Quality Ingredients Made Legendary

Angelo Elia creates a restaurant empire.

Chef and entrepreneur Angelo Elia doesn’t like to reinvent the wheel when it comes to his cuisine. “Quality is the No. 1 priority. That’s why we use top-of-the-line whatever there is–from meat, from fish, from poultry, anything,” he says at his flagship Casa D’Angelo Ristorante in Fort Lauderdale. “I like to do real great traditional food from homemade pasta to gravy sauce.”

A birthday celebrant at his restaurant agreed a few days later, marveling at how his chicken was perfectly, crispy cooked. That revelation came after visiting many South Florida restaurants where chicken breast often ends up as dry as the Sahara. And he finally found a bar that actually knew how to make an outstanding Old Fashioned—this one with Redemption Wheat, Calabrese Honey, Hella Bitters, Chili Threads and a Gold Ice Cube.

“This is simple, done great,” he declared.

Apparently, a lot of folks agree. The restaurant was nearly empty when we arrived on a Saturday night at 5:30, but it was packed when we left a couple of hours later. The last iteration of Angelo’s expansion results in a series of linear dining rooms, going past a view of the kitchen line and showing off an impressive wine collection in glimmering cases.

Since 1998, Casa D’Angelo has won top awards from Wine Spectator and Italian publisher Gambero Rosso. The Fort Lauderdale restaurant has 20,000 bottles and a 70-page wine list. Wine Director Koen Kersemans has been with Elia since 2001. A private room, called The Wine World, can seat up to 70 people. It’s not much of a surprise to hear Elia has many friends among the top winemakers in Italy, such as Angelo Gaja and Piero Antinori.

But there’s a lot more than the flagship restaurant for Angelo Elia Group.

Starting 25 years ago, Elia has combined his love and skill of food to create a restaurant empire that includes four fine dining restaurants, four Angelo Elia Pizza, Bar and Tapas locations and one Angelo The Bakery Bar. He is the sole owner of his restaurants, which have almost 400 employees. It was tough during COVID, but he managed to avoid layoffs. Reflecting on his success, he says none of it would have been possible without his wife, Denise.

Elia successfully combines business acumen with the hard-earned scars of a chef who still works the line in the kitchen and can be found stuffing ravioli or making sauce one day and baking pizzas another.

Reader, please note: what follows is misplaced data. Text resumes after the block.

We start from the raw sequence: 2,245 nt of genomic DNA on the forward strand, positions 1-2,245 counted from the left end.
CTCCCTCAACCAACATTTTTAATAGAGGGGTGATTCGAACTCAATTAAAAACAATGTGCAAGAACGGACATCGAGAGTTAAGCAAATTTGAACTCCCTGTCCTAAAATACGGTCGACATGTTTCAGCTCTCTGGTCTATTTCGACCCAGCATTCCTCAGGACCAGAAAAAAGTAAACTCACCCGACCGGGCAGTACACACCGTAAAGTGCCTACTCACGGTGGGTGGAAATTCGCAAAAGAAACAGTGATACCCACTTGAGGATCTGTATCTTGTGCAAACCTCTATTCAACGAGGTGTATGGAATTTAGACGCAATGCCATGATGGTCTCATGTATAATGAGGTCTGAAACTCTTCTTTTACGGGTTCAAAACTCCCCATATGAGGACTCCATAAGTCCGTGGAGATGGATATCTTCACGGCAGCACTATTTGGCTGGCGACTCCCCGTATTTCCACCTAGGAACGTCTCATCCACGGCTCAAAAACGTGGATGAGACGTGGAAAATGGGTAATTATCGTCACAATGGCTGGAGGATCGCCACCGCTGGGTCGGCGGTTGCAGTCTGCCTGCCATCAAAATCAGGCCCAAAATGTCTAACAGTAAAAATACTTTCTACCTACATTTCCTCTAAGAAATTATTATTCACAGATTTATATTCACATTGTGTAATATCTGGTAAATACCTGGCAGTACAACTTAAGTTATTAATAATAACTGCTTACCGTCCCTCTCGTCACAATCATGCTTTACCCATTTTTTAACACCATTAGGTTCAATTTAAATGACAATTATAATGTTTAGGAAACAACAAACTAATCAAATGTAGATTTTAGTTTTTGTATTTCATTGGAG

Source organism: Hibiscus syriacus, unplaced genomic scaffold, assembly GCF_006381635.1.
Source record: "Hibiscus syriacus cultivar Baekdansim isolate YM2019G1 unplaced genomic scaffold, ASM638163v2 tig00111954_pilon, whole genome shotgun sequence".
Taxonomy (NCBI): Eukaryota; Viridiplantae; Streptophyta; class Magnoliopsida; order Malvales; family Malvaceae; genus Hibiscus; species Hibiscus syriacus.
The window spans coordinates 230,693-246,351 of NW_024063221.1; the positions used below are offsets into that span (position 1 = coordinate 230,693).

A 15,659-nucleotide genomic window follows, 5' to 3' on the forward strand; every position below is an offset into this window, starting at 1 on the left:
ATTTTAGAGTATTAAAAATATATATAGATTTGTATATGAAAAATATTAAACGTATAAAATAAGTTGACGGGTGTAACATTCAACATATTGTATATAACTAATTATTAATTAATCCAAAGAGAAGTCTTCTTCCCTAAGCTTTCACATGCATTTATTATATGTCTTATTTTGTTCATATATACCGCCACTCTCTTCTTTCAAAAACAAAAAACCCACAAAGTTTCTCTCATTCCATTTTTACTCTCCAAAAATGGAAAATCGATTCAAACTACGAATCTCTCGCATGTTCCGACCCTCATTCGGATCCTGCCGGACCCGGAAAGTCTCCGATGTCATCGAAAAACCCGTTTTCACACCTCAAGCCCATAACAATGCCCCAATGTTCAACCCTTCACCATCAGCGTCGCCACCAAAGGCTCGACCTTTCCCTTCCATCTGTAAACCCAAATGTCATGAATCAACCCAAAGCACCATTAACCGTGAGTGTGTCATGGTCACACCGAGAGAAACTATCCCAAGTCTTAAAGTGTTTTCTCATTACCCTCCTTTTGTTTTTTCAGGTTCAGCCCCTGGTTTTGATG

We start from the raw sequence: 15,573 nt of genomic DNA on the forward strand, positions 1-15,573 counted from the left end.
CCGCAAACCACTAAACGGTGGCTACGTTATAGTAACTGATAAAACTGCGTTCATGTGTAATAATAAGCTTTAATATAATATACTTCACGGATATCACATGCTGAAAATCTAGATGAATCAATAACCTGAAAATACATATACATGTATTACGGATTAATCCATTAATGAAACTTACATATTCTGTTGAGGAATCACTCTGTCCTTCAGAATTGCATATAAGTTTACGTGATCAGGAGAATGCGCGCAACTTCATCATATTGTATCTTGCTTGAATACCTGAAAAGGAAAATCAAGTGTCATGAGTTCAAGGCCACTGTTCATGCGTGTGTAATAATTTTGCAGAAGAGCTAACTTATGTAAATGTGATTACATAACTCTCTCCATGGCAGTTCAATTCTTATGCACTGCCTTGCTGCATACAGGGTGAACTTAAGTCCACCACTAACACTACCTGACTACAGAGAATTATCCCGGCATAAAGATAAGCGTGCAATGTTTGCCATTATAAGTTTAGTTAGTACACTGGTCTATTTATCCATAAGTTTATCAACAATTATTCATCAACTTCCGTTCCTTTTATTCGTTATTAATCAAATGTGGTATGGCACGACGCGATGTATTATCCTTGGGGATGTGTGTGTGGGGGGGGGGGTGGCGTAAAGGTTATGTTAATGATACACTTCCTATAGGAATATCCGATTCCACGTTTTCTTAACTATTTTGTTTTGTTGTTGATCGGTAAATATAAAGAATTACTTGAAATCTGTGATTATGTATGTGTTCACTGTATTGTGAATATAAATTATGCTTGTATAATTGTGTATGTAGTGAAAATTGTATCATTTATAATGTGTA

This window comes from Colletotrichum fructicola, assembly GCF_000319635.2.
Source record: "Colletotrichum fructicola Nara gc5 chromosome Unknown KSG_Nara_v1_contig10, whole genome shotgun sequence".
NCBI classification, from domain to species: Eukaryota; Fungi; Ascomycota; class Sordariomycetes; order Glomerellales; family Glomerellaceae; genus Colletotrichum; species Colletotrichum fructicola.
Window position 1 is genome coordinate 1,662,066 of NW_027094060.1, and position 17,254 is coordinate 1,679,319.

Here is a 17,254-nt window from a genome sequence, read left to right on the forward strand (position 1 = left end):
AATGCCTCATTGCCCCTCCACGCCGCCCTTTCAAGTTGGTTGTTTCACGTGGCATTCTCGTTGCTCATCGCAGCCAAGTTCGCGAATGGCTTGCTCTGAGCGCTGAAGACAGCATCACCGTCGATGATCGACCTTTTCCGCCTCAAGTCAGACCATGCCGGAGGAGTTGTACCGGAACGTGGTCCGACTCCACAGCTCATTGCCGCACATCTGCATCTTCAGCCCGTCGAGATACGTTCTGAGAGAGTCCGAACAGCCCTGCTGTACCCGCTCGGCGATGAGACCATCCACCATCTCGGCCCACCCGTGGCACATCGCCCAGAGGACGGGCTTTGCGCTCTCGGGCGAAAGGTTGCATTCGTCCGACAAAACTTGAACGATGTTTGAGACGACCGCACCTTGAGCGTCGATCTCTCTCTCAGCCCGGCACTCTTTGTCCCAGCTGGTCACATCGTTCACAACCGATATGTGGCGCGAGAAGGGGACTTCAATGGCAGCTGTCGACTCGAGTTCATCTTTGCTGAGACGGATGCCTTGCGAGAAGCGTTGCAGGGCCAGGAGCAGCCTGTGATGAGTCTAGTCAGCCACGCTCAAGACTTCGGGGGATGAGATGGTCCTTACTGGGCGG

The dishes at Casa D’Angelo are different from what he calls the Brooklyn or New Jersey style of Italian American cuisine, which can be heavy on the sauce and cheese. If you go to Tuscany, Naples or Milan, you will find the type of Italian cuisine he favors, which is often light and delicate. “I’m not overpowering anything,” Elia says.

He doesn’t want to put 20 seasonings on a piece of fish and instead lets the flavor of the meat shine.

“I put on one or two items; white wine, a lemon, parsley, things like that. I do very simple food,” he says. “House made” is a frequent description on the menu, including a lot of the pasta. He’s exacting about tomatoes coming from southern Italy.

Casa D’Angelo is known for having wine pairings with white truffles when they are harvested in October and November. The truffles can go from $2,500 to $5,000 a pound and his restaurants can go through three pounds in a week. He doesn’t think there is anyone else in the U.S. dealing in that quantity.

Casa D’Angelo has expanded over the years into Boca Raton, Aventura and Aspen, CO, where he has a second home. The Aspen location came about when a friend was retiring and told Angelo he was the one he trusted to continue.

The Aventura location was originally going to be a more casual restaurant, but Elia said he thought a more upscale restaurant was needed in the market. After overcoming the challenges of the COVID pandemic, he thinks it already ranks as the top restaurant in the market.

Elia loves the pizza bar concept, saying, “It’s so easy. So fast. So fresh.” When he opened a pizza bar up Federal Highway from the Casa D’Angelo flagship, he was warned that he might be competing with himself. That didn’t happen.

His pizza bar strategy still puts an emphasis on quality food, but it doesn’t offer high-end items like dover soles or grilled chops. He likes how it is affordable for families to come in.

“We still sell a great pasta at a great price. We still sell some great fish,” says Elia, who comes off as matter of fact confident, but not braggadocious. “We do a lot of pizza on the menu … It’s really great and the concept is perfect.”

His bakery was inspired by his heritage from the Amalfi Coast of Italy.

“When we go there, the first thing we do is just go to a bakery and try to get everything,” he says. “I wanted to try to bring a baker here for many years and finally I did.”

There’s a big variety of croissants—chocolate, pistachio, almond, apricot, Nutella and multigrain. There is an array of bread for paninis, whether it’s baguettes and multigrain to ciabatta and the thin Italian flatbread known as Piadina. There’s an extensive selection of Neapolitan cakes, cookies and pastries.

One video on social media and The Bakery Bar website shows Elia pulling apart a croissant that oozes a long, thick string of Nutella. It went viral and snared a half million views.

With all the restaurants, the staff never quite knows when he will pop in. One day he’s on the line and another he’s making a surprise visit to Aspen for a week. He says, “I can be honest with you. I can just be behind the scenes and not do much. Just be over here, show my face, but I’m on the line most of the time.”

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